It is better to price your product to a ‘regular’ number i.e. £95 instead of £102,15. But psychological pricing also refers to – particularly in the gift market - the amounts that customers are on average prepared to pay for wedding or gifts. Especially department stores are very aware of this, e.g. the average price for a wedding gift to an acquaintance is £25, so if your product would retail just a little bit above this than that it will not be stocked by retailers.
8. Discounted price:
Do a sale at your studio if stock isn’t shifting, or offer cheaper rates in periods when you are quieter for example Monday morning or in January.
9. Loss leader price:
This is selling one service or product below your cost price (so you are making a loss!) to attract clients in the hope that they will actually spend more money once they are with you. Supermarkets do this with baked beans, bread and banana’s. However you might offer a free or highly discounted initial design consultation or something similar to attract clients. Ideally turn it into a ‘credibility building price’!
10. Emergency price:
Is your client in a pickle and do you know that you will have to work many many hours deep into the night to get the work delivered in time? You might decide to do the client a favour, or consider to increase your hourly rate to compensate for the added stress. Also if you know that a client is going to be ‘difficult’, then ensure that you communicate very clearly about what they can expect and by when.
11. International prices:
If you work internationally I would strongly suggest that you check out the local market. It is not just the conversion rate that you need to check regularly (e.g. the British Pound has been fairly volatile over the last couple of months against the dollar and the Euro). Also check local prices and what your competitors charge locally, as different markets can differ hugely. When I work with Dutch designers I often suggest that they increase their prices for the UK market (especially if they want to sell in London), as their prices are too low, and they migth be deemed not to be good enough.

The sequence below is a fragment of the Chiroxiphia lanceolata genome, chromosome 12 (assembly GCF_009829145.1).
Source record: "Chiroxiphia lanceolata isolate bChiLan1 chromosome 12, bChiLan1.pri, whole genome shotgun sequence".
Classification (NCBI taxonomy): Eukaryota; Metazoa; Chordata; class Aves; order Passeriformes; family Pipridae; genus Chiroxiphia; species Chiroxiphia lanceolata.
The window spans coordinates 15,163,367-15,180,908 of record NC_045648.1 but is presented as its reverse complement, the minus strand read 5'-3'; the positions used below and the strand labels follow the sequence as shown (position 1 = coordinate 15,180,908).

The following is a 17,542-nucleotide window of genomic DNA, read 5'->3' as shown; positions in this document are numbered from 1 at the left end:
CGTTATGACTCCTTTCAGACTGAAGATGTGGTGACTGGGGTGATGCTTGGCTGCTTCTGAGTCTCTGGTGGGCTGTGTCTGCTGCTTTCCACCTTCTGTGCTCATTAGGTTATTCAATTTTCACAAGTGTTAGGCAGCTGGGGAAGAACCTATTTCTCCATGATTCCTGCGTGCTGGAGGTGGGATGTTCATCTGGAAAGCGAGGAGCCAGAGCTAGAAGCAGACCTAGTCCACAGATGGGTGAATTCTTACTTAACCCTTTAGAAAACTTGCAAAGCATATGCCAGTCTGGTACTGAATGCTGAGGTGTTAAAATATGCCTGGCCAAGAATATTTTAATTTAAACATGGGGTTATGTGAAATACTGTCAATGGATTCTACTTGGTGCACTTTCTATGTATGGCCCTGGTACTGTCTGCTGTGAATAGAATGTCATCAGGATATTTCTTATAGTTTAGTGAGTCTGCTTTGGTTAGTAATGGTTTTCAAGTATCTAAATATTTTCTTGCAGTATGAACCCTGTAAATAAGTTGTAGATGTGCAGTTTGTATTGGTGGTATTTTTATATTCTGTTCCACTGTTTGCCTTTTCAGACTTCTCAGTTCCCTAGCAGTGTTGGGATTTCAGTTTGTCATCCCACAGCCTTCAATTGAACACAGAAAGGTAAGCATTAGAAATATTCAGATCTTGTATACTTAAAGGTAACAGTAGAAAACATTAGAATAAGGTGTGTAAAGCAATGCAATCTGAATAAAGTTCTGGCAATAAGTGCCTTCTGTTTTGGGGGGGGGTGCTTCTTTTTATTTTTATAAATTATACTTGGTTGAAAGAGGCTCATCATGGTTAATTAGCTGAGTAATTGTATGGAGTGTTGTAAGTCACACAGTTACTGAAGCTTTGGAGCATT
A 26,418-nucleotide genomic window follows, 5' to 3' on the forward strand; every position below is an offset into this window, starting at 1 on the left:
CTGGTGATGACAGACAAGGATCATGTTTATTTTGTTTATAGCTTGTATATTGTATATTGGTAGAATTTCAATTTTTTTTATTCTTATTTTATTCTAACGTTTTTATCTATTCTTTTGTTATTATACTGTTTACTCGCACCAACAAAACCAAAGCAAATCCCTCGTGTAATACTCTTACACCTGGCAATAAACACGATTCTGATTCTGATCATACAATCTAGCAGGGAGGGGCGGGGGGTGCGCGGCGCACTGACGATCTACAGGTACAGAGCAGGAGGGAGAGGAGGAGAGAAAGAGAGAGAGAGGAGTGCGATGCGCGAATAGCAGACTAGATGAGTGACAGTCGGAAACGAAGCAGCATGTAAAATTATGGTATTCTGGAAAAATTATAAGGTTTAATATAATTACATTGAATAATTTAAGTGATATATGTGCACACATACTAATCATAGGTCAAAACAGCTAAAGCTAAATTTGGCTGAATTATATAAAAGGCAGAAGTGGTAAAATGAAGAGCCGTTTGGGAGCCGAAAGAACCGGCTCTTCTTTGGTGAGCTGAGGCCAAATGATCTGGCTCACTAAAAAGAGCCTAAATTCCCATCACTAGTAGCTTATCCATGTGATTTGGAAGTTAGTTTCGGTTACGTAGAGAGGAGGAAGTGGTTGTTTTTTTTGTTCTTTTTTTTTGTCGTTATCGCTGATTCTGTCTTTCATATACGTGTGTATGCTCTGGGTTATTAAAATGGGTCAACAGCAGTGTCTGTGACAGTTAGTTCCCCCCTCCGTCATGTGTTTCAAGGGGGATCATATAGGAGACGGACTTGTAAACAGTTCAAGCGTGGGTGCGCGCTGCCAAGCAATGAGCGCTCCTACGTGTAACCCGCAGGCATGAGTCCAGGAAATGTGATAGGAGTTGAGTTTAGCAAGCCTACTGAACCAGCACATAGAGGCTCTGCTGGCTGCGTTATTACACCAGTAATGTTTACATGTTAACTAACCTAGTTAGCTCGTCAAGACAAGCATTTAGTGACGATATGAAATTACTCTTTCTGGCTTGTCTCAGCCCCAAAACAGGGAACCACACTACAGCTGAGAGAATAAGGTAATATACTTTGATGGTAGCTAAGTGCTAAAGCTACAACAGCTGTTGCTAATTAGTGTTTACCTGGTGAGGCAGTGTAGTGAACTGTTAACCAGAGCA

12. Project budget or fixed price for results:
Often a project has a total given price, which is often divided in different stages with according fees i.e. 30% deposit upfront, 50% creative stage, 20% delivery stage. This works well if you are efficient and experienced (you know how much time things really take), you work with a more experienced client and you work closely together at the beginning to scope the project and both adhere very strictly to deadlines.
This is a recurring (monthly or quarterly) fee for a certain amount of often standardised work e.g. a graphic designer books a photographer for 2 days per month, every month of the year, to ensure a lower but reliable rate. Retainers can be withdrawn at any time, unless a clear contract is in place.
14. It is a given:
Sometimes it is not up to you to decide the price, but the client or market decides! There is a given price for a certain type of work e.g. the hourly rate of a freelancer with certain skills, a daylong training workshop, or when there is a tender for a public commission. Then you need to look the other way and see what you can offer for that given budget.
These are just some of the different price strategies that you can use. Have you got any questions about pricing, don’t agree with these, or use additional pricing strategies, then please comment below.